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Werewolves of London? No, the stylish goats of Redfern

MANY comics will tell you that a "funny thing happened on the way to the gig", but Al Pitcher has got the photos to prove it. There is the picture of the street kid who mooned him in Glasgow, the photo of the mother throttling her child at a wedding in Melbourne, and the picture he took, just yesterday, of a man walking his pet goats through Redfern reports Tim Elliott in the 2May 2009 issue of the Sydney Morning Herald.

"The Goat Man," Pitcher proclaims. "He told me that his goats would be on the Disney Channel that night, and that they were going on the catwalk for Fashion Week. Amazing. If anyone complains that nothing ever happens round here, you can say, 'Rubbish. You've got The Goat Man."'

Tall, red-haired and built like a South Island sheep farmer, Pitcher has been prowling Sydney's streets with his camera ("it's my wife's"), in preparation for his nightly stand-up gigs, in which he presents his snaps as a comic slideshow, musing on everything from street signs to local landmarks, and encouraging the audience to join in.

"It's total seat-of-the-pants comedy," he says. "Every night is a brand new show, depending on the shots I get that day."

A homage to the ordinary, the extraordinary and the overlooked, the Al Pitcher Picture Show has garnered multiple awards in Britain, where he had been lauded for his freewheeling genius and Midas-like ability to make the most jaundiced audiences see their world anew. Even Sydney's recent rain cannot bring him down.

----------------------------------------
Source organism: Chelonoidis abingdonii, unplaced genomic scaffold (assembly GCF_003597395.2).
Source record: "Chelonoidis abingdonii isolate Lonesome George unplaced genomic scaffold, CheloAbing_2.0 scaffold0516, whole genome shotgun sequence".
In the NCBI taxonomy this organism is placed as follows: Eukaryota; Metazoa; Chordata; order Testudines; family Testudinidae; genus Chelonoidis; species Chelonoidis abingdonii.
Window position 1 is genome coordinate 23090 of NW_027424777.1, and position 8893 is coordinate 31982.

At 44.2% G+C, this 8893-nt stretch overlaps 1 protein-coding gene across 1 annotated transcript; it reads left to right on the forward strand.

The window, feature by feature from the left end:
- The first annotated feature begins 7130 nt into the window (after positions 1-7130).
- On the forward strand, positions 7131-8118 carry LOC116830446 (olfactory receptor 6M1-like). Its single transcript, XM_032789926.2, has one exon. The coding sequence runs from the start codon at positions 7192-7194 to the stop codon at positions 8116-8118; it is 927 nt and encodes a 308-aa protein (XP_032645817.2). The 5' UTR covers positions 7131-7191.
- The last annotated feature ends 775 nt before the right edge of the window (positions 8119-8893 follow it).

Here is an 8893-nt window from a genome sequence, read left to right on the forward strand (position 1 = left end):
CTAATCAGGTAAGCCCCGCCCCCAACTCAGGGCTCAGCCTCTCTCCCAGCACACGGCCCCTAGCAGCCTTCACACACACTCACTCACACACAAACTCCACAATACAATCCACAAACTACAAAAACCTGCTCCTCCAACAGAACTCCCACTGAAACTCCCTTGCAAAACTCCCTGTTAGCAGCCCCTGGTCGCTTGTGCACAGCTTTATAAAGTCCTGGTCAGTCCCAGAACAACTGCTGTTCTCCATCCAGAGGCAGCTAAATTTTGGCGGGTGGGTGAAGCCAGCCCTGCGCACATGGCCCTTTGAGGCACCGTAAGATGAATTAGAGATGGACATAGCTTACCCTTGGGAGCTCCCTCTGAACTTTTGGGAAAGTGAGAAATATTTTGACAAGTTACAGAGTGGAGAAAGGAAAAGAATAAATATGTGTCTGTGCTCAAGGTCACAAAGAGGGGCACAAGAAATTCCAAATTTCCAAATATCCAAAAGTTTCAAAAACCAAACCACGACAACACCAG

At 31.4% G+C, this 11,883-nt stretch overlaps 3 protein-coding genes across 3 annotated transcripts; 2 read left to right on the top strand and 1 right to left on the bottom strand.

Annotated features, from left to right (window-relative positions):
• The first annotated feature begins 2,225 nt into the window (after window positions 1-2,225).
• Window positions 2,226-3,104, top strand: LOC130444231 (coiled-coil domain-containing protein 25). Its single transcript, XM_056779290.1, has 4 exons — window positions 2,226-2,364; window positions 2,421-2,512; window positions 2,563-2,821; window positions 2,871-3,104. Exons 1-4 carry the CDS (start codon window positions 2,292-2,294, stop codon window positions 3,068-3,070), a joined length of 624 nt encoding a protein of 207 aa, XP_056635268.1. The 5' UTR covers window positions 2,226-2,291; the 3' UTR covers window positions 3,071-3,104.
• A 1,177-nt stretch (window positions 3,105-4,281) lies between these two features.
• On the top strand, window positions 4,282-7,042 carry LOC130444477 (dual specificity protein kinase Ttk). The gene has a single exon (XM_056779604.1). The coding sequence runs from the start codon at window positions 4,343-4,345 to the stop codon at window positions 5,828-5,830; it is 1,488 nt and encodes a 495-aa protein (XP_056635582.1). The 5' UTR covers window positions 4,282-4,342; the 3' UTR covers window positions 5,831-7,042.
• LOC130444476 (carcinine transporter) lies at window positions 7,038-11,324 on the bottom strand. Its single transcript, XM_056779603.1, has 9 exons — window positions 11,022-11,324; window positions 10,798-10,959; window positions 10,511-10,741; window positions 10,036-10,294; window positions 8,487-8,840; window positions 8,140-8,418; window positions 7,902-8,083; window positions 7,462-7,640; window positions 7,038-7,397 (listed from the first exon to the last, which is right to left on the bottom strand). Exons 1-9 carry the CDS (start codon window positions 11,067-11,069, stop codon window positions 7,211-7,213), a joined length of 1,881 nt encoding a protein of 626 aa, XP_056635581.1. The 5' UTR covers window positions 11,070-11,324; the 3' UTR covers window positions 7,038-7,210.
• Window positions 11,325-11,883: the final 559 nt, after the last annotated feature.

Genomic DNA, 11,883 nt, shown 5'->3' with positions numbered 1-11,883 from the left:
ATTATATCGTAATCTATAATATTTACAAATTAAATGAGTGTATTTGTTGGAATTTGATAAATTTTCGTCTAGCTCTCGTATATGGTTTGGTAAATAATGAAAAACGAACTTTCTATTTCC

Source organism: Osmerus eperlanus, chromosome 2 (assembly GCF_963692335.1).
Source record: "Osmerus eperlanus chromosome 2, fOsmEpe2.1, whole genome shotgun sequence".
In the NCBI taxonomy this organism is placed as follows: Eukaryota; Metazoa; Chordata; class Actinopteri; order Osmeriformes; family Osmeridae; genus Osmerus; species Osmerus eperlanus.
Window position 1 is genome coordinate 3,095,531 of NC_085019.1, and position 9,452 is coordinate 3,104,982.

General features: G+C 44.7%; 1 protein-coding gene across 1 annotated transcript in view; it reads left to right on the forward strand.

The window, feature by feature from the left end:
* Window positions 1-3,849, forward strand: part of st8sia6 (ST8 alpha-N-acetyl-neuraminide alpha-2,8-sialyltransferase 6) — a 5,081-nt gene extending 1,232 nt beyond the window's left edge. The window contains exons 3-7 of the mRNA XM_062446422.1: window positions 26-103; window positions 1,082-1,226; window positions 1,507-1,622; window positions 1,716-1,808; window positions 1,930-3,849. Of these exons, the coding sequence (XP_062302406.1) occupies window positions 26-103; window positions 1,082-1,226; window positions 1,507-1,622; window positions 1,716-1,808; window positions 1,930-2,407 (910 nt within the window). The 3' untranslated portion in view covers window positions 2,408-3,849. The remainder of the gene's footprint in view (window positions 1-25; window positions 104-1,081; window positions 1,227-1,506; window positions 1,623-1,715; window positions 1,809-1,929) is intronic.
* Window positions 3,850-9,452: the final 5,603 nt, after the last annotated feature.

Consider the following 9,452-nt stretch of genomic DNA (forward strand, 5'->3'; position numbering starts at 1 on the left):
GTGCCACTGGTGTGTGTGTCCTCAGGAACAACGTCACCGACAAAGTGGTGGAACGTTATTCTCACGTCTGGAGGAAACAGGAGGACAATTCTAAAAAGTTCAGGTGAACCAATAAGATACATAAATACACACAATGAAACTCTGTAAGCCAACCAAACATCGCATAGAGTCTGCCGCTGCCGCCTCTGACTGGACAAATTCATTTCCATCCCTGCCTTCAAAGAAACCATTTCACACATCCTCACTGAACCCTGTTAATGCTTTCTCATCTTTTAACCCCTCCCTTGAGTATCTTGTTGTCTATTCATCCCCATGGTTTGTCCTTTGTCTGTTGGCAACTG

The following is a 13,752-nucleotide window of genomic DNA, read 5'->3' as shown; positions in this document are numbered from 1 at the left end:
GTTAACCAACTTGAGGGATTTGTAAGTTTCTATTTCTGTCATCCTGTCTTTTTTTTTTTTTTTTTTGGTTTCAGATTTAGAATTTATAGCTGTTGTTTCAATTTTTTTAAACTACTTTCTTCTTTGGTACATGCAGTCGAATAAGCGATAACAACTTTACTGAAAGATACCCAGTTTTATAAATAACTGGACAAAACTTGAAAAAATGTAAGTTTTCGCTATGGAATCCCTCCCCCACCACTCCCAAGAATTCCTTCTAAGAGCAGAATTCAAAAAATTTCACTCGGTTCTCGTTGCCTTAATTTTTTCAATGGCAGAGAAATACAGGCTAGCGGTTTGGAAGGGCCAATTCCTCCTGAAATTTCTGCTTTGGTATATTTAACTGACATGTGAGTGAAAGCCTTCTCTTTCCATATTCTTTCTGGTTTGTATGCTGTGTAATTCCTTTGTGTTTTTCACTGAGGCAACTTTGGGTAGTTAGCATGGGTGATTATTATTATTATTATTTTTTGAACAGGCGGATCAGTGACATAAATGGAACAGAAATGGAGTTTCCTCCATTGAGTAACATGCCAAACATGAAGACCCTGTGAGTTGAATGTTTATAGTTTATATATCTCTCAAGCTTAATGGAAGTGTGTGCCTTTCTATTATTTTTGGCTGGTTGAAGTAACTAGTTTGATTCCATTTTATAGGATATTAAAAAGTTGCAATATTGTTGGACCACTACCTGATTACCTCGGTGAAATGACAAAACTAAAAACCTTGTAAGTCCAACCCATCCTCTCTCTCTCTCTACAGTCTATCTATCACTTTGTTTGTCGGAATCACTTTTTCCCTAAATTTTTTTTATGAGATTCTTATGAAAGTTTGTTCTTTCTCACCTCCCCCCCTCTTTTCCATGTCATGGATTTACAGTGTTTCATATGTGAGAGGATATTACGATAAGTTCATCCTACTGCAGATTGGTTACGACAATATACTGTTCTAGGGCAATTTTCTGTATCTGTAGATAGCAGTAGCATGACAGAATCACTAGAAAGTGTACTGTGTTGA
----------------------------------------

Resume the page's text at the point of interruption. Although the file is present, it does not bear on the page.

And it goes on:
"Look at that," he says, snapping a sodden egg lying broken at the bottom of a brick wall in Pyrmont. "It's Humpty."

Walking across the street, he spots a man with plastic bag on his head. "Perfect," he says, hurrying over. "You've always got to ask their permission. Most people say yes, except for this one maniac in Melbourne, who not only told me to f--- off when I asked him, but said that if I tried to take his photo he would smash my camera. I mean, how rude can you get."

Even the stalest of urban icons - upturned shopping trolleys, No Trespassing signs - suddenly seem ripe for his lens. "I rarely use a photo as a punchline," he says. "But rather as a launching pad for a larger conversation."

The approach is not without risk. For one of his first shows in Sydney Pitcher used a shot he had taken in Newtown of a jet landing. "It thought it was amazing, being able to see the underbelly of the plane as it came in really low. But when I showed it, the audience just went flat. They said, 'Big deal, we see that every day, mate.' In cases like that I just go to the next photo."

Pitcher says he has always loved improvising. "The world is great if you open your eyes and take a look. I was reading The Age, and one page had this news about the riots in Bangkok and stories advising people not to go to Bangkok, and down the bottom was an ad with Jet Star's specials to Bangkok. You just can't write that kind of stuff."